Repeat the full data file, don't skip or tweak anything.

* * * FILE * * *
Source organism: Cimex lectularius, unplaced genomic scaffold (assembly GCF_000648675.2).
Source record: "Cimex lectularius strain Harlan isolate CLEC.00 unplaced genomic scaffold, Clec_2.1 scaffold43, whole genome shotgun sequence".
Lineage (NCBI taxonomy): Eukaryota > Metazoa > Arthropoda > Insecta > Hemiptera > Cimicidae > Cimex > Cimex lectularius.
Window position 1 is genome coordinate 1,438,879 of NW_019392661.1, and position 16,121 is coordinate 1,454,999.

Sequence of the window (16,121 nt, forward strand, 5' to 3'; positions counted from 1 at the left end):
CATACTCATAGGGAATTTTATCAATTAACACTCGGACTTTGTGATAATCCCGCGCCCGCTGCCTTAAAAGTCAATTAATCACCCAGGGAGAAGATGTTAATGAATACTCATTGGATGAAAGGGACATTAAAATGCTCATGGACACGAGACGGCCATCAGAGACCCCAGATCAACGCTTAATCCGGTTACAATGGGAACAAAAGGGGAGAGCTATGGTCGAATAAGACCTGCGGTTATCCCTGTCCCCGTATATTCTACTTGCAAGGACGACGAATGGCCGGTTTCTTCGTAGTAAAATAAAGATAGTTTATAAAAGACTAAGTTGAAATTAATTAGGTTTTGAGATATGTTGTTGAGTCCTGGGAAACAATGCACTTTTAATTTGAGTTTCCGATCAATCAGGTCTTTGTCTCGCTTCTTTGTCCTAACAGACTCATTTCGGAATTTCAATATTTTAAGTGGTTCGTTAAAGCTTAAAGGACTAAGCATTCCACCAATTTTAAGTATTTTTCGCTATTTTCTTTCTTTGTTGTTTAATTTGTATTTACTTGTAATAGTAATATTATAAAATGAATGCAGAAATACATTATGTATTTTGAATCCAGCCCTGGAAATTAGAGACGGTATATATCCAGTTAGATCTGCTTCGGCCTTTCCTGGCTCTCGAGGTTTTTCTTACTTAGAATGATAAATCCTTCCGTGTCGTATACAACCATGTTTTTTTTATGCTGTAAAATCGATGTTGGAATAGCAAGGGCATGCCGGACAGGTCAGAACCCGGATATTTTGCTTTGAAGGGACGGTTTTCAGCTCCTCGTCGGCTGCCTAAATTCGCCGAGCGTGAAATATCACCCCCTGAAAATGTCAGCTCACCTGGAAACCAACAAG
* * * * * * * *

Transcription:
Source organism: Cimex lectularius, unplaced genomic scaffold (assembly GCF_000648675.2).
Source record: "Cimex lectularius strain Harlan isolate CLEC.00 unplaced genomic scaffold, Clec_2.1 scaffold43, whole genome shotgun sequence".
Lineage (NCBI taxonomy): Eukaryota > Metazoa > Arthropoda > Insecta > Hemiptera > Cimicidae > Cimex > Cimex lectularius.
Window position 1 is genome coordinate 1,438,879 of NW_019392661.1, and position 16,121 is coordinate 1,454,999.

Sequence of the window (16,121 nt, forward strand, 5' to 3'; positions counted from 1 at the left end):
CATACTCATAGGGAATTTTATCAATTAACACTCGGACTTTGTGATAATCCCGCGCCCGCTGCCTTAAAAGTCAATTAATCACCCAGGGAGAAGATGTTAATGAATACTCATTGGATGAAAGGGACATTAAAATGCTCATGGACACGAGACGGCCATCAGAGACCCCAGATCAACGCTTAATCCGGTTACAATGGGAACAAAAGGGGAGAGCTATGGTCGAATAAGACCTGCGGTTATCCCTGTCCCCGTATATTCTACTTGCAAGGACGACGAATGGCCGGTTTCTTCGTAGTAAAATAAAGATAGTTTATAAAAGACTAAGTTGAAATTAATTAGGTTTTGAGATATGTTGTTGAGTCCTGGGAAACAATGCACTTTTAATTTGAGTTTCCGATCAATCAGGTCTTTGTCTCGCTTCTTTGTCCTAACAGACTCATTTCGGAATTTCAATATTTTAAGTGGTTCGTTAAAGCTTAAAGGACTAAGCATTCCACCAATTTTAAGTATTTTTCGCTATTTTCTTTCTTTGTTGTTTAATTTGTATTTACTTGTAATAGTAATATTATAAAATGAATGCAGAAATACATTATGTATTTTGAATCCAGCCCTGGAAATTAGAGACGGTATATATCCAGTTAGATCTGCTTCGGCCTTTCCTGGCTCTCGAGGTTTTTCTTACTTAGAATGATAAATCCTTCCGTGTCGTATACAACCATGTTTTTTTTATGCTGTAAAATCGATGTTGGAATAGCAAGGGCATGCCGGACAGGTCAGAACCCGGATATTTTGCTTTGAAGGGACGGTTTTCAGCTCCTCGTCGGCTGCCTAAATTCGCCGAGCGTGAAATATCACCCCCTGAAAATGTCAGCTCACCTGGAAACCAACAAG